Integrated Grain and Forage Rotations

Kansas Agricultural Experiment Station Research Reports, Aug 2017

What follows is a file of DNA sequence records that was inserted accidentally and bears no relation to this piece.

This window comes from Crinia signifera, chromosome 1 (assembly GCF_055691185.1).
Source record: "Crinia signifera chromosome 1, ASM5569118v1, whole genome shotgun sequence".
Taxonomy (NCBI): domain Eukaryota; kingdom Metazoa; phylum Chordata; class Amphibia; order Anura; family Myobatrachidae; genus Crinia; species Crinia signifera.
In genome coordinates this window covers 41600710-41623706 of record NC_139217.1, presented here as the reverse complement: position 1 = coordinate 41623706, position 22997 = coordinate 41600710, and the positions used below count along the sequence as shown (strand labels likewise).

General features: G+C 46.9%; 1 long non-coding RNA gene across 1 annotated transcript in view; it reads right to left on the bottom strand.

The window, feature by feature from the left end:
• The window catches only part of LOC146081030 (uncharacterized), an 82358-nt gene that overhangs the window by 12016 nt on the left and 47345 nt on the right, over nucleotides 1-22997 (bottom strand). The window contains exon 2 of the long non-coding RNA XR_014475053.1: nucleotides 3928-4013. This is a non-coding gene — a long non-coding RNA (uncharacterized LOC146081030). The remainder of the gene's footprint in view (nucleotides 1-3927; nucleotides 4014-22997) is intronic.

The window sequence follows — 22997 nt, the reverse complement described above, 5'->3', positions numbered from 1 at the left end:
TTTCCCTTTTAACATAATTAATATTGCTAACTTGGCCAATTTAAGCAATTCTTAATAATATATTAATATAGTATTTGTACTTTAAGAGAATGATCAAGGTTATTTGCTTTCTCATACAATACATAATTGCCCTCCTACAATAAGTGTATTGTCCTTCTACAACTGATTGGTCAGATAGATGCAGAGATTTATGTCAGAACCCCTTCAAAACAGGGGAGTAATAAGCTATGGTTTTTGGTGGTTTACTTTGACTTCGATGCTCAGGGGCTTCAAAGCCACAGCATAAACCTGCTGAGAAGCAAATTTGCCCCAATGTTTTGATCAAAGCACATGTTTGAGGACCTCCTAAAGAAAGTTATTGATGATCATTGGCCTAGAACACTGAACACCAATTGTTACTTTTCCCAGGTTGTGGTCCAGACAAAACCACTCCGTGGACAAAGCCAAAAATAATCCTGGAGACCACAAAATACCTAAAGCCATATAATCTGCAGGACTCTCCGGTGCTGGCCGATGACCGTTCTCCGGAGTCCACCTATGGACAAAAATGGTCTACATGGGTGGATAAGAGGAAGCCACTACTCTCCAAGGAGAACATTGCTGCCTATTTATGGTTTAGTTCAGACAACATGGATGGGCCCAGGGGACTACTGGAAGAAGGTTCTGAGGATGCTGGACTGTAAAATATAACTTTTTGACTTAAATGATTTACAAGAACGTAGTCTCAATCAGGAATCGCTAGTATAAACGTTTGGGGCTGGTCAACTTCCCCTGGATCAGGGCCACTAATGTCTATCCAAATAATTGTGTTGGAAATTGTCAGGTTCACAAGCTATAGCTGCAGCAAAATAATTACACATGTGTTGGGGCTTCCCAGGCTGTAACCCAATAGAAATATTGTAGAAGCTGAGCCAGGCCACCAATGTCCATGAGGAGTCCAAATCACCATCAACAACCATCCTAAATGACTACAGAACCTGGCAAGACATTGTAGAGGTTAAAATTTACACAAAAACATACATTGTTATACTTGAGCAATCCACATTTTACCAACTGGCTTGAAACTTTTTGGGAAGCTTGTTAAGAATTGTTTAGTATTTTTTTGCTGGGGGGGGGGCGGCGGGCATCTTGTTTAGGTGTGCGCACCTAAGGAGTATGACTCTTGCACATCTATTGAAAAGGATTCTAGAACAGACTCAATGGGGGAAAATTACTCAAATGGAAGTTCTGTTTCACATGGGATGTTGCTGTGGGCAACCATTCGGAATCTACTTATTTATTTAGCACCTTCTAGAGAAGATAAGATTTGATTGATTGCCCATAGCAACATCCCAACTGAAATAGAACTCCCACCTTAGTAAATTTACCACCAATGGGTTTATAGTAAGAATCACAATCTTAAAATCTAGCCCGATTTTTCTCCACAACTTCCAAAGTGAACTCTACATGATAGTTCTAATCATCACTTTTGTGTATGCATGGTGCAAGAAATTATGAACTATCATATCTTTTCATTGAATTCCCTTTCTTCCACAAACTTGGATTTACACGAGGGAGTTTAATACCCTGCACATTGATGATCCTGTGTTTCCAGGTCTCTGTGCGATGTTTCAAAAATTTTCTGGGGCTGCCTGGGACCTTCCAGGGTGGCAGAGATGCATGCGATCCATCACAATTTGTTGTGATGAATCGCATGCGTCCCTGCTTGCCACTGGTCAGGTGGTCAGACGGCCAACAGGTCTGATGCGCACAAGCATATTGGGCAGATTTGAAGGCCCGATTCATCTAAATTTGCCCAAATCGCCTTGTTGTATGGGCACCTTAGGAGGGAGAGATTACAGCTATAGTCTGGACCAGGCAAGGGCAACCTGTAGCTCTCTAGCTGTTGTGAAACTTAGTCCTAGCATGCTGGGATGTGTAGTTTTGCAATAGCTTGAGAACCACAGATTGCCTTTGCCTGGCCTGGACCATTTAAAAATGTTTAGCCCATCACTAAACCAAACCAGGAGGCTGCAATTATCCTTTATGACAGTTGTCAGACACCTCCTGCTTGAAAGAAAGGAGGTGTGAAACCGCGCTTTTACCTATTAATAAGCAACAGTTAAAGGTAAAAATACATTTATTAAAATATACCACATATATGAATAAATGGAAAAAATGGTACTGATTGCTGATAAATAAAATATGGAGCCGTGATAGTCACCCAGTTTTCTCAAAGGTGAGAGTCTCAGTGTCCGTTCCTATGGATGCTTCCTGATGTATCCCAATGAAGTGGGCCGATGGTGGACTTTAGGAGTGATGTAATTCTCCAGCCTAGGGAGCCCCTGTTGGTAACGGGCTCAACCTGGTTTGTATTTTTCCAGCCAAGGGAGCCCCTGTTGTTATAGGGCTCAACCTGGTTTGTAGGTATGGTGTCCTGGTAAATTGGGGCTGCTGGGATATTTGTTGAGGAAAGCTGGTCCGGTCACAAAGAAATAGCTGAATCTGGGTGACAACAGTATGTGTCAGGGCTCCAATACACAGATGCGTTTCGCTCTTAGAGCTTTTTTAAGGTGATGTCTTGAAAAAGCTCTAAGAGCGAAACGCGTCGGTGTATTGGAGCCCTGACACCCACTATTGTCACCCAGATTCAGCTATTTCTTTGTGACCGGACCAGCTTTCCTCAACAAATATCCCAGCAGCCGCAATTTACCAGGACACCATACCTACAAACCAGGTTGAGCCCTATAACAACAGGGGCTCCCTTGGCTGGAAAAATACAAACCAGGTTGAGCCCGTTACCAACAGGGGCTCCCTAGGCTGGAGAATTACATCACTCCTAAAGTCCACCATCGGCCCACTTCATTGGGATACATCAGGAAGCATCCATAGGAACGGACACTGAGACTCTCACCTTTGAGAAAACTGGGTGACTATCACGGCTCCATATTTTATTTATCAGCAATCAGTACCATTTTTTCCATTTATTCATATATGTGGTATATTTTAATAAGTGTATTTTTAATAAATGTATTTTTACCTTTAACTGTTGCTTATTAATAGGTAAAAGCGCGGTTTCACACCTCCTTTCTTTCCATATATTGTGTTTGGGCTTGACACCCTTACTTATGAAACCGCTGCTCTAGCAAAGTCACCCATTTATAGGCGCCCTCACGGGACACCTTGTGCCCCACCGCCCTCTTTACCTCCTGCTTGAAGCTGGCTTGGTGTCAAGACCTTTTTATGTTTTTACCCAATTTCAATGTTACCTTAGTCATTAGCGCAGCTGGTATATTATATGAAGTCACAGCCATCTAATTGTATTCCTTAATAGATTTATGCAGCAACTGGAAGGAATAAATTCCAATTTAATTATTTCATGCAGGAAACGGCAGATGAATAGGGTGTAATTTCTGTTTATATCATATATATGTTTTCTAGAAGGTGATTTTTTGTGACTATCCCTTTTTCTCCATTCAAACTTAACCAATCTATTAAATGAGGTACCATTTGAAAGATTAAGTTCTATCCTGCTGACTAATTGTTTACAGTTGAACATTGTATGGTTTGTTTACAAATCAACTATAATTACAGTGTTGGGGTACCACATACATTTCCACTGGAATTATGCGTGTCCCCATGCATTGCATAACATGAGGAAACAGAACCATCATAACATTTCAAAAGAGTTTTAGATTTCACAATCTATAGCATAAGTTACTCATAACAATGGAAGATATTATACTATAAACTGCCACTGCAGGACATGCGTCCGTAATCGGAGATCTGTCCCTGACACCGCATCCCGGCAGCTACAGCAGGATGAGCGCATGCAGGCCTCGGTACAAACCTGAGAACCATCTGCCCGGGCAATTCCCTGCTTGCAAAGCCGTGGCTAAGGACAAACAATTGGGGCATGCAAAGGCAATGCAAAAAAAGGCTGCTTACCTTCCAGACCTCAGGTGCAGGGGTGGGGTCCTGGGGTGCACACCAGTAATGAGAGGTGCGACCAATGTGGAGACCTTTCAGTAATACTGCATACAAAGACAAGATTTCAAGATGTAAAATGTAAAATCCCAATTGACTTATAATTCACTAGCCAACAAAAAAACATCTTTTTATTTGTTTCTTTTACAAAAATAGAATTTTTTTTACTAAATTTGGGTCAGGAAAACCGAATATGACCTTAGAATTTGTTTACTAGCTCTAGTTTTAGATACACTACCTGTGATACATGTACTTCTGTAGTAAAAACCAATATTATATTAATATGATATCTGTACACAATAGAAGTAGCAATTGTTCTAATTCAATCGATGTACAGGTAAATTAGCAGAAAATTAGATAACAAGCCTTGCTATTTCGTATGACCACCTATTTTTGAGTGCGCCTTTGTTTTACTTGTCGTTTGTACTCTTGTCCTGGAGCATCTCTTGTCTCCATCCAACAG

Producers are interested in growing forages in rotation with grain crops. Many producers are interested in diversifying their operations to include livestock or grow feed for the livestock industry. By integrating forages into the cropping system producers can take advantage of more markets and reduce market risk. Forages require less water to make a crop than grain crops, so the potential may exist to reduce fallow by including forages in the crop rotation. Reducing fallow through intensified grain/forage rotations may increase the profitability and sustainability compared to existing crop rotations. This study was started in 2013, with crops grown in-phase beginning in 2014. Grain crops were more sensitive to moisture stress than forage crops. Growing a double-crop forage sorghum after wheat reduced grain sorghum yield the second year, but never reduced second-year forage sorghum yield in the years of this study. If double-crop forage sorghum is profitable, it appears the cropping system can be intensified by growing second-year forage sorghum. Caution should be used when planting double-crop forage sorghum by evaluating soil moisture condition and precipitation outlook, since other research has found cropping intensity should be reduced in dry years. The “flex-fallow” concept could be used to make a decision on whether to plant double-crop forage sorghum to increase the chance of success. Importantly, this research showed forages are more tolerant to moisture stress than grain crops and the potential exists to increase cropping intensity by integrating forages into the rotation.